War Is Boring’s only female correspondent Una Moore is on the ground in Kabul, interning with an aid group while blogging about civil society, women’s issues and the war’s toll on civilians.
by UNA MOORE
“Everything is normal until the moment it’s not, and in that second, everything changes.” That’s what a friend told me during my first week in Afghanistan. It’s the only way to describe life here.
Late last night, my friends and I drove around Kabul’s upper class neighborhoods in search of snacks. All the restaurants were already closed, and there was no food left. Finally, we stopped at the supermarket near our house just as it was closing its doors. The owner was kind enough to let us grab a few things.
As we stood in the checkout line, I looked around at the shelves stocked with imported breakfast cereal and canned fruit and thought about how many foreigners and newly middle-class Afghans pack the aisles during peak shopping hours. I turned to one of my friends and said, “This place is a great target. It’s a matter of time.”
He shook his head, appalled. “Don’t say that.”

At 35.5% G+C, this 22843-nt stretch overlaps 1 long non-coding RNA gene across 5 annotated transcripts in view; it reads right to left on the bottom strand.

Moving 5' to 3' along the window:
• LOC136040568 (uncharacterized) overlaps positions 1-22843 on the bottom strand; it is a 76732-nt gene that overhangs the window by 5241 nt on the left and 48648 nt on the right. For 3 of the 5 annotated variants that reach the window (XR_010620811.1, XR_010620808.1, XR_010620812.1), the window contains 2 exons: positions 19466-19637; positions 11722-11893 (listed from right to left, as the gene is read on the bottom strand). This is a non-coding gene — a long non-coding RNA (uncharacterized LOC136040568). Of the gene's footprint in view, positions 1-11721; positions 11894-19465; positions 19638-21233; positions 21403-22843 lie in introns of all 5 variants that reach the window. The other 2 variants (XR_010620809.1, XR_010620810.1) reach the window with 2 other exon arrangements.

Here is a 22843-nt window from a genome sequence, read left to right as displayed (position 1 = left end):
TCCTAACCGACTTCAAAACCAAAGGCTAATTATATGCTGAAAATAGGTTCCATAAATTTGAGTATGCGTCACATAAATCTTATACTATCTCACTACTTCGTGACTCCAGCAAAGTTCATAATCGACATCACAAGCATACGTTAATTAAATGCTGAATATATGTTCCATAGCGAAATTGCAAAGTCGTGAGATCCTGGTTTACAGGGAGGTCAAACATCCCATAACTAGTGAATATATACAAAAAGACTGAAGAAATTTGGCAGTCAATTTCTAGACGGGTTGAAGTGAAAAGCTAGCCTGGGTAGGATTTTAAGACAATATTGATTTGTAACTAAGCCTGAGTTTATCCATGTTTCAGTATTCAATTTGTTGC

We paid for our food and left, spending the rest of a quiet night at home, discussing marriage traditions in the United States and Afghanistan.
Around 7:00 in the morning, I woke up to the sound of gunfire and explosions. My bedroom door shook open and the sounds became louder. One of my housemates bolted out of his room to inform the others that our neighborhood was under attack. I shivered under my three thick blankets. For once, I was grateful to be sleeping on a bedroll, against an interior wall, close to the ground.
The attackers struck just a few blocks from where I live. At least 17 people were killed and dozens more wounded. The targets were a hotel frequented by foreigners, a guesthouse and a nearby shopping center. An aid-worker friend of mine was thrown out of his bed by the force of one of the explosions, and a guesthouse I hang out at lost most of its windows. A microfinance bank was also destroyed. As The Washington Post’s Karin Brulliard put it, the attacks “laid waste to signs of peaceful pursuits in the long-embattled city.”
All of my friends and colleagues are alive and accounted for, and I’m on lockdown until further notice.
Everything is normal in Kabul. Until the moment it’s not.